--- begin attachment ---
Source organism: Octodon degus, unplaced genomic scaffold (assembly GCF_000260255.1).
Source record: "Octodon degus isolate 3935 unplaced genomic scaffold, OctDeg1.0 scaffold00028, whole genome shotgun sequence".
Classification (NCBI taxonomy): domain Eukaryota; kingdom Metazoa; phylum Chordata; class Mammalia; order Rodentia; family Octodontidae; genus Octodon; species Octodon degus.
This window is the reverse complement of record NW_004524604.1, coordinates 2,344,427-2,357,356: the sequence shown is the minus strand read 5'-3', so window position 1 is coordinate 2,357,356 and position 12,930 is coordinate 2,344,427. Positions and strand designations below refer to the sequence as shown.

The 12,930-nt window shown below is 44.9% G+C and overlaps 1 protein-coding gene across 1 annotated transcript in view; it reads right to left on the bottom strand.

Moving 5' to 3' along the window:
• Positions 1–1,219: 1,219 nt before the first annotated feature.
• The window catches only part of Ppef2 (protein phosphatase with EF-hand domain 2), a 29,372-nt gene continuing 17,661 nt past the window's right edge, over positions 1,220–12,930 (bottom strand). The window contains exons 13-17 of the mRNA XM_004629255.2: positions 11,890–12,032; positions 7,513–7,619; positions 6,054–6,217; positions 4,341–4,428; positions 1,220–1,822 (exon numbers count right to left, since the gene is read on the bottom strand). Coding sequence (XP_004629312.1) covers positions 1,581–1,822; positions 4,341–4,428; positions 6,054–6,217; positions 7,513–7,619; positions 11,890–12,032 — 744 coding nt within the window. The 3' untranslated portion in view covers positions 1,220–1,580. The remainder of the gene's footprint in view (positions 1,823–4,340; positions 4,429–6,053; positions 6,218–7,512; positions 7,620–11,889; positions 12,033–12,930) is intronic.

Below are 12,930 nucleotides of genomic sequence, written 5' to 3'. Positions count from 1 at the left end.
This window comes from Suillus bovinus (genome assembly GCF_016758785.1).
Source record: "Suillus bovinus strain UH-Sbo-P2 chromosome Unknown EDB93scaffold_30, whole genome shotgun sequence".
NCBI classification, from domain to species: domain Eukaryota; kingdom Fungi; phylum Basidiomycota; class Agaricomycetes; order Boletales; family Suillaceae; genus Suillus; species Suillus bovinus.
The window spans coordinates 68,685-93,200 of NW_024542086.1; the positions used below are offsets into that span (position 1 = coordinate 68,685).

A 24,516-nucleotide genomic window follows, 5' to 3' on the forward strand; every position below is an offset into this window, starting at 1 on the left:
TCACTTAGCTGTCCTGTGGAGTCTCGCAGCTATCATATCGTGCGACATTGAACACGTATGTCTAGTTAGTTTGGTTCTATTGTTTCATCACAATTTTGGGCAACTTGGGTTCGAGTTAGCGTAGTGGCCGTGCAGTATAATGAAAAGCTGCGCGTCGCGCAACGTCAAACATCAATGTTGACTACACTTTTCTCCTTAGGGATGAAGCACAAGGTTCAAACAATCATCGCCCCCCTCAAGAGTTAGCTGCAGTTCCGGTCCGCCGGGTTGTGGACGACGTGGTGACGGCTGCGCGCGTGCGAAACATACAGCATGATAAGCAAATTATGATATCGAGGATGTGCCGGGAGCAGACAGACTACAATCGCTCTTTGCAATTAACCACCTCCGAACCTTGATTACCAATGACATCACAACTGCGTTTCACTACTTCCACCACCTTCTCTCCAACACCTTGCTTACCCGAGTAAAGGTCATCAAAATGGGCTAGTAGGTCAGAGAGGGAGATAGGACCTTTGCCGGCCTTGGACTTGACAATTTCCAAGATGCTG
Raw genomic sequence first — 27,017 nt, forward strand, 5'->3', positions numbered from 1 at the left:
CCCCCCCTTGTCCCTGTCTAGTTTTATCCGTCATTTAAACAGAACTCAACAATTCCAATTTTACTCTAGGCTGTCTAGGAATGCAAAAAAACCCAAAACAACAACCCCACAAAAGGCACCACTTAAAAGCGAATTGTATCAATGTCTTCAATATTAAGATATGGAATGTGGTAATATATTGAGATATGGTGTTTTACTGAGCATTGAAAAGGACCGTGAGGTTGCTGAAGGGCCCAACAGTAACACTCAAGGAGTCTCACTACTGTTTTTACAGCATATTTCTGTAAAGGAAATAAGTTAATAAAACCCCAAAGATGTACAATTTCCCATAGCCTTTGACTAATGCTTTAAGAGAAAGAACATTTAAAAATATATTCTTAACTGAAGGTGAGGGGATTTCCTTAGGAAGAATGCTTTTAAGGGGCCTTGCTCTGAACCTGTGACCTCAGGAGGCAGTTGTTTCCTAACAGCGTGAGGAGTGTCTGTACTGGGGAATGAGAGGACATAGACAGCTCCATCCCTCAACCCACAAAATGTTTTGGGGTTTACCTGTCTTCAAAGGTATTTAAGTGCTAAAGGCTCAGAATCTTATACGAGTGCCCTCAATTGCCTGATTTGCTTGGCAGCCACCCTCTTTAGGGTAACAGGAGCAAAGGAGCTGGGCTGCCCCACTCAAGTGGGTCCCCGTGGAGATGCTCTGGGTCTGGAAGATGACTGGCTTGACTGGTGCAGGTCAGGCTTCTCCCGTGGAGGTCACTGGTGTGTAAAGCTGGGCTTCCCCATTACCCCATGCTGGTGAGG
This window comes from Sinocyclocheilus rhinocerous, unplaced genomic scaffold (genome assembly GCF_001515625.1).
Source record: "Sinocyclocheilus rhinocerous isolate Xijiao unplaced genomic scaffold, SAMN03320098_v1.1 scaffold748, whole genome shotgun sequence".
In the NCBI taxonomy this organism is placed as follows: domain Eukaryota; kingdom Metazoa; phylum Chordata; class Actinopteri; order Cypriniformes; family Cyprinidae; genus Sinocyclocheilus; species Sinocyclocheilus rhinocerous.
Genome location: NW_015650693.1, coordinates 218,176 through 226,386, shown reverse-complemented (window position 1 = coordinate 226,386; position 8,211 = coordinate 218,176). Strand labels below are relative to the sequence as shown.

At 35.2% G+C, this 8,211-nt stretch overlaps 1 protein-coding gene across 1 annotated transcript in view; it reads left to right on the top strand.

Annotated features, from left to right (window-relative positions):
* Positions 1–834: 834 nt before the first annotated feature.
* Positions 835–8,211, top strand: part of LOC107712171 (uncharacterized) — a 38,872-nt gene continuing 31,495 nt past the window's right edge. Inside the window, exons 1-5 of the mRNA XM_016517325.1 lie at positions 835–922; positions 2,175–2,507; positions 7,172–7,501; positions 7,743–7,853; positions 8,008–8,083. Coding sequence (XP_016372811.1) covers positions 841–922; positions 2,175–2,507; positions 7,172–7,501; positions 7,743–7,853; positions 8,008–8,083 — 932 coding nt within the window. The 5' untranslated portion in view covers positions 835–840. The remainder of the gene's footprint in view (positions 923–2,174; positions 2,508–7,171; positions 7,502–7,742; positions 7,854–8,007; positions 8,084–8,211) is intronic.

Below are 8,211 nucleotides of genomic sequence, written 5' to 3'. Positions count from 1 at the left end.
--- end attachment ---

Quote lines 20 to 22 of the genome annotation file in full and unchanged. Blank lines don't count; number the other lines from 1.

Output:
In the NCBI taxonomy this organism is placed as follows: domain Eukaryota; kingdom Metazoa; phylum Chordata; class Actinopteri; order Cypriniformes; family Cyprinidae; genus Sinocyclocheilus; species Sinocyclocheilus rhinocerous.
Genome location: NW_015650693.1, coordinates 218,176 through 226,386, shown reverse-complemented (window position 1 = coordinate 226,386; position 8,211 = coordinate 218,176). Strand labels below are relative to the sequence as shown.

At 35.2% G+C, this 8,211-nt stretch overlaps 1 protein-coding gene across 1 annotated transcript in view; it reads left to right on the top strand.